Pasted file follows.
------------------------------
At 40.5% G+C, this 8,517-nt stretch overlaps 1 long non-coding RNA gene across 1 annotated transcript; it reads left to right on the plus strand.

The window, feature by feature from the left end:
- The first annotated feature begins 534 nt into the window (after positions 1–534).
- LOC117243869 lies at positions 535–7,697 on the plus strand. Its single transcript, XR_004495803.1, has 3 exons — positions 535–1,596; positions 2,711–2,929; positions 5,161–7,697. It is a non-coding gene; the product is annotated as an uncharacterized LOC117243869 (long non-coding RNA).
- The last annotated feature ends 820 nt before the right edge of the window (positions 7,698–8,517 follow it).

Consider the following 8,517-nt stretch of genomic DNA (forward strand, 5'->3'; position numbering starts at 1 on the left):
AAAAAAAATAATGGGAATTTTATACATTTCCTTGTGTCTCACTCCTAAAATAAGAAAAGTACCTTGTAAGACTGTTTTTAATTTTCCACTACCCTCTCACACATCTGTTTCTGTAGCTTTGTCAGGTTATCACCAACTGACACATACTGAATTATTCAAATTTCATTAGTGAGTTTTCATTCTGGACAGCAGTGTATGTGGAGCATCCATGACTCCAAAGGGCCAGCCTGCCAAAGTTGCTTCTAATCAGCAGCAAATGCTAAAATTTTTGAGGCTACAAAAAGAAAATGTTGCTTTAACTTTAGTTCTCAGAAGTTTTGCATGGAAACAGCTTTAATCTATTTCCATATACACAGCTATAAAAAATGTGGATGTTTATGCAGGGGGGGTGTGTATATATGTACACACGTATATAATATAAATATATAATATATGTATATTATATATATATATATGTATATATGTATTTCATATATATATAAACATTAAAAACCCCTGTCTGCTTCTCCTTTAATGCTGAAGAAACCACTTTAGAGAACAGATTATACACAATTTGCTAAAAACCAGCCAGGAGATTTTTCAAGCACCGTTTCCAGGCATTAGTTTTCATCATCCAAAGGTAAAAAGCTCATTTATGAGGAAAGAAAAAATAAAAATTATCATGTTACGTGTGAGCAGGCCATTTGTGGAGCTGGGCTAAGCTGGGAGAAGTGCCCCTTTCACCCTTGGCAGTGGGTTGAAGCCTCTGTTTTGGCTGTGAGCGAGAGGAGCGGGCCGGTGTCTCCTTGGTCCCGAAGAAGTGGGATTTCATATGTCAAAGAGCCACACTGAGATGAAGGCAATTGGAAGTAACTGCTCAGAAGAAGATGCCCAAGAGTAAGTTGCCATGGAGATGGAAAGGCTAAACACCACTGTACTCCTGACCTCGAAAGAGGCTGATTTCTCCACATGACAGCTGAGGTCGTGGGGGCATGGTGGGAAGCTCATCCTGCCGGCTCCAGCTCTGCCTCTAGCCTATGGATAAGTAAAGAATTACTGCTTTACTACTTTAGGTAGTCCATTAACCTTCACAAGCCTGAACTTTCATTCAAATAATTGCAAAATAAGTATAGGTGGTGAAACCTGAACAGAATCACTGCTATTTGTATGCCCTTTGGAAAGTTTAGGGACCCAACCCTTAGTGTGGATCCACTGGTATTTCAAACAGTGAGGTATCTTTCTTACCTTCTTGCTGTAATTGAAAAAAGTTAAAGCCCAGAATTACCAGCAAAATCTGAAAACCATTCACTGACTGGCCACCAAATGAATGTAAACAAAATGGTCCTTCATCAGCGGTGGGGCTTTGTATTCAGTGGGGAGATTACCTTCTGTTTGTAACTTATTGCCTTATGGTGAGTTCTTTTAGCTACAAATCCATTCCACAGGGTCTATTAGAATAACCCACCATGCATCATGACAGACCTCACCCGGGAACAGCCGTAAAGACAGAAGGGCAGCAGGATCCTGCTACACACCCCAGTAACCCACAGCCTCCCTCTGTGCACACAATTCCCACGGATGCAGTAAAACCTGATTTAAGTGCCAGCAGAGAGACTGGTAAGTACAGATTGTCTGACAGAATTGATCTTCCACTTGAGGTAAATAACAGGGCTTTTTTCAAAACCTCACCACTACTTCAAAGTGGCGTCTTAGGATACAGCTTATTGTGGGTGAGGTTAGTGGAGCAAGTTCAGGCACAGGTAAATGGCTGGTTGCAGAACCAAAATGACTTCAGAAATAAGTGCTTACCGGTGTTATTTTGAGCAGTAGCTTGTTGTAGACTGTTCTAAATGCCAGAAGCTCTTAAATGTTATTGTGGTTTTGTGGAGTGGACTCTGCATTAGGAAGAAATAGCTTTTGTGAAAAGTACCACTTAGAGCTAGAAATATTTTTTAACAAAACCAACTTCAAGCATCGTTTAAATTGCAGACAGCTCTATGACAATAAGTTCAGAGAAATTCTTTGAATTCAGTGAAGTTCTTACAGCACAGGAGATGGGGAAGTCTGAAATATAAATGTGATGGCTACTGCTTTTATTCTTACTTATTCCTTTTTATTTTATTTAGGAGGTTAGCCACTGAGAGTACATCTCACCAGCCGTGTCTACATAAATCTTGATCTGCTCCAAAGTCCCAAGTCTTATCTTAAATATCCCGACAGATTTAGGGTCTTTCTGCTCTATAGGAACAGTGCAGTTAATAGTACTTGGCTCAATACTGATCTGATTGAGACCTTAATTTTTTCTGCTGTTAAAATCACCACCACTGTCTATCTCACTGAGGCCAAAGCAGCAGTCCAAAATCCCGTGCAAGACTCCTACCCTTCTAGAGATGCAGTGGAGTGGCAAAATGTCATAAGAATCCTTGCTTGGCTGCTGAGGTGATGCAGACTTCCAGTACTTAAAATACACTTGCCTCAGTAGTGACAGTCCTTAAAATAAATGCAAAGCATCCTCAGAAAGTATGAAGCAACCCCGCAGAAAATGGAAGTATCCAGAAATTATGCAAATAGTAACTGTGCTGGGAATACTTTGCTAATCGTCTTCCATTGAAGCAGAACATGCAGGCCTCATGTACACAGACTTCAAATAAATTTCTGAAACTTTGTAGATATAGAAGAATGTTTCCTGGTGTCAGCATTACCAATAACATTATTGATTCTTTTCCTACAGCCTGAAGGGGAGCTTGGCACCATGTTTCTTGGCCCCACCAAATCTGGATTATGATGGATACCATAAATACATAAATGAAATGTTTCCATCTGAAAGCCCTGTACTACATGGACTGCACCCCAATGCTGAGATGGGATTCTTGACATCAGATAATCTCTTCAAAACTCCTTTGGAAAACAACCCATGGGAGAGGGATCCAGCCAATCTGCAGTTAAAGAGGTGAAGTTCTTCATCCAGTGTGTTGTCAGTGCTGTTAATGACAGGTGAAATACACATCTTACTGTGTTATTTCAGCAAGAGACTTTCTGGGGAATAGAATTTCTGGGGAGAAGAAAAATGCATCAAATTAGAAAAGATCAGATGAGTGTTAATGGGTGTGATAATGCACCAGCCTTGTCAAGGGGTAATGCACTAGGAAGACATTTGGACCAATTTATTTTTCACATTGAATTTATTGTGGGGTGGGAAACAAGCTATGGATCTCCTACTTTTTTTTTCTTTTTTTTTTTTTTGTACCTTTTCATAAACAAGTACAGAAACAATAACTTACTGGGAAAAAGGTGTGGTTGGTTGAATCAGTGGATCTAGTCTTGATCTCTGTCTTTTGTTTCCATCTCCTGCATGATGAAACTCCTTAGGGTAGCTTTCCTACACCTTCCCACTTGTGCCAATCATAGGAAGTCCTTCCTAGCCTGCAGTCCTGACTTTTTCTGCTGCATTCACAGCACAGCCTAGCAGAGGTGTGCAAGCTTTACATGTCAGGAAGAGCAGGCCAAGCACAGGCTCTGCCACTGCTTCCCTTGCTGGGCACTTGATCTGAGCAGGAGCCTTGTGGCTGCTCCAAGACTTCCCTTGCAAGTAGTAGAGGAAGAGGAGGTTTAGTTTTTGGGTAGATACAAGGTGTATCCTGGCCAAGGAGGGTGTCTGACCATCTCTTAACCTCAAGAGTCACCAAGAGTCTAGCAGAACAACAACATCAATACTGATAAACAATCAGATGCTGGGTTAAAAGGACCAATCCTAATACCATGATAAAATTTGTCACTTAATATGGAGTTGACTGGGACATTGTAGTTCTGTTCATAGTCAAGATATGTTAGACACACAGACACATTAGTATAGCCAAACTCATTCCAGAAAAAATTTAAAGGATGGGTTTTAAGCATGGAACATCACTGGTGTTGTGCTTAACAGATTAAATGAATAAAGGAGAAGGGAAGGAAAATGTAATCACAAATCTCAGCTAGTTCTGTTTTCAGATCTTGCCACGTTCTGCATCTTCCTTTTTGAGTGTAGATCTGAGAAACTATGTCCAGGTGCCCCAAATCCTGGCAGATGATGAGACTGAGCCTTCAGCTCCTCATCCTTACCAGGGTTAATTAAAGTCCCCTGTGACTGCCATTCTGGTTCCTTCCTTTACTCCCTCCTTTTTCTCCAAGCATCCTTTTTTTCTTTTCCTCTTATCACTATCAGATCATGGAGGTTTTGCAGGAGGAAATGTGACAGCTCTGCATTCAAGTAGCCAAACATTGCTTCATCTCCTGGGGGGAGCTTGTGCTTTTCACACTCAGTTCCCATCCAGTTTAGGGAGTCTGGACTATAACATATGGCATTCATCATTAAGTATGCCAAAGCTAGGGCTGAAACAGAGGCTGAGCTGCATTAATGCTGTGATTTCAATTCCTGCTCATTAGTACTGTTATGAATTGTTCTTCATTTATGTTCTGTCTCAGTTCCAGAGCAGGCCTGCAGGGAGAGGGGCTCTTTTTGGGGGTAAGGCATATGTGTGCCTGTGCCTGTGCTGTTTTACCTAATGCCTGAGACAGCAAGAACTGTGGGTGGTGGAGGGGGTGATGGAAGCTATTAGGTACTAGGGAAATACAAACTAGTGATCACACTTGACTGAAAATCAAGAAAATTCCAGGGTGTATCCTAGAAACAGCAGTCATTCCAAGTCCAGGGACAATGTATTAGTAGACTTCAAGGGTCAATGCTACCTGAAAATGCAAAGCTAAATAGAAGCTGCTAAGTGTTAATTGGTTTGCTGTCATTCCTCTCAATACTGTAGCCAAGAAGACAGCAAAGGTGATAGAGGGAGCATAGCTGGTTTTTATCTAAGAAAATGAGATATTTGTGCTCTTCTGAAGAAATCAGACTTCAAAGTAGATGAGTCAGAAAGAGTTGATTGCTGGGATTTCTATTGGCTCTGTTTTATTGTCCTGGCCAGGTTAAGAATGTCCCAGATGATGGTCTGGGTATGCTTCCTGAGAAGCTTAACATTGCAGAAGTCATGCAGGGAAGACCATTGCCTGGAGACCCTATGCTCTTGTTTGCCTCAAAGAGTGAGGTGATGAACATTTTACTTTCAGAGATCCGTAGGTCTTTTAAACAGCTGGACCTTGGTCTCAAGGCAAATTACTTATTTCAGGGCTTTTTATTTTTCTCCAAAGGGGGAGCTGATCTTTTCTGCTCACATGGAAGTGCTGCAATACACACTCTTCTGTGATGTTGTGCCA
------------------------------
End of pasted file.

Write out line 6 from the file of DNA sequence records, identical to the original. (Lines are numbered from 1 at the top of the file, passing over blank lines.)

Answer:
Consider the following 8,517-nt stretch of genomic DNA (forward strand, 5'->3'; position numbering starts at 1 on the left):